The movement participated in solidarity work with other Third World peoples in the United States, including the Third World Liberation Front strikes at San Francisco State College and University of California, Berkeley. The Movement fought for housing rights for poor people in the urban cores of San Francisco, Los Angeles, New York City, Seattle, and Philadelphia; it created arts collectives, published newspapers and magazines, and protested vigorously against the Vietnam War. It also extended to Honolulu, where activists sought to preserve land rights in rural Hawai’i. It contributed to the larger radical movement for power and justice that critiqued capitalism and neo-imperialism, which flourished during the 1960s and 1970s.
Shelley Sang-Hee Lee
Although the 1992 Los Angeles riots have been described as a “race riot” sparked by the acquittals of a group of mostly white police officers charged with excessively beating black motorist Rodney King, the widespread targeting and destruction of Asian-owned (mainly Korean) property in and around South Central Los Angeles stands out as one of the most striking aspects of the uprising. For all the commentary generated about the state of black-white relations, African American youths, and the decline of America’s inner cities, the riots also gave many Americans their first awareness of the presence of a Korean immigrant population in Southern California, a large number of Korean shop owners, and the existence of what was commonly framed as the “black-Korean conflict.” For Korean Americans, and Asian Americans more generally, the Los Angeles riots represented a shattered “American dream” and brought focus to their tenuous hold on economic mobility and social inclusion in a society fraught by racial and ethnic tension. The riots furthermore marked a turning point that placed Asian immigrants and Asian Americans at the center of new conversations about social relations in a multiracial America, the place of new immigrants, and the responsibilities of relatively privileged minorities toward the less privileged.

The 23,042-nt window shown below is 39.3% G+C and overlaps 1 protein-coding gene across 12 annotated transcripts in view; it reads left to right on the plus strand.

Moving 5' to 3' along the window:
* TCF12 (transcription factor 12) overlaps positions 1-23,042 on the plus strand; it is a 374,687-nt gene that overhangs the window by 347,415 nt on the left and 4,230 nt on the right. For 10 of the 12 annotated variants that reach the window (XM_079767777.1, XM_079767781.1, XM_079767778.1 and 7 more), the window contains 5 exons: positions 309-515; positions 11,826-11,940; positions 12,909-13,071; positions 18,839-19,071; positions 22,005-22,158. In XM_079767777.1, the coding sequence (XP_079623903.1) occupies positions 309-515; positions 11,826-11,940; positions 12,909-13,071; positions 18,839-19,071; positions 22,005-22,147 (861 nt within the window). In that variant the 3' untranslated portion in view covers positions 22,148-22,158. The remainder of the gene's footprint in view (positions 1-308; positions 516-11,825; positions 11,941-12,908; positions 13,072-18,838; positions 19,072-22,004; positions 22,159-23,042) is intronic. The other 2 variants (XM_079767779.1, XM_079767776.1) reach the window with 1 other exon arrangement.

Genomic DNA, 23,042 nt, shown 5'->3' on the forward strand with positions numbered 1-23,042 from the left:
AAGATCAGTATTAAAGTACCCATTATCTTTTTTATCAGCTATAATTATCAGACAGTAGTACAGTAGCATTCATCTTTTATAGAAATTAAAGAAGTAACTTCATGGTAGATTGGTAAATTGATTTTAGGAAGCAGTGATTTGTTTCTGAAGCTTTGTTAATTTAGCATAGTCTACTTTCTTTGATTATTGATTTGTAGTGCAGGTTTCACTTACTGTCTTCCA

Post-1945 immigration to the United States differed fairly dramatically from America’s earlier 20th- and 19th-century immigration patterns, most notably in the dramatic rise in numbers of immigrants from Asia. Beginning in the late 19th century, the U.S. government took steps to bar immigration from Asia. The establishment of the national origins quota system in the 1924 Immigration Act narrowed the entryway for eastern and central Europeans, making western Europe the dominant source of immigrants. These policies shaped the racial and ethnic profile of the American population before 1945. Signs of change began to occur during and after World War II. The recruitment of temporary agricultural workers from Mexico led to an influx of Mexicans, and the repeal of Asian exclusion laws opened the door for Asian immigrants. Responding to complex international politics during the Cold War, the United States also formulated a series of refugee policies, admitting refugees from Europe, the western hemisphere, and later Southeast Asia. The movement of people to the United States increased drastically after 1965, when immigration reform ended the national origins quota system. The intricate and intriguing history of U.S. immigration after 1945 thus demonstrates how the United States related to a fast-changing world, its less restrictive immigration policies increasing the fluidity of the American population, with a substantial impact on American identity and domestic policy.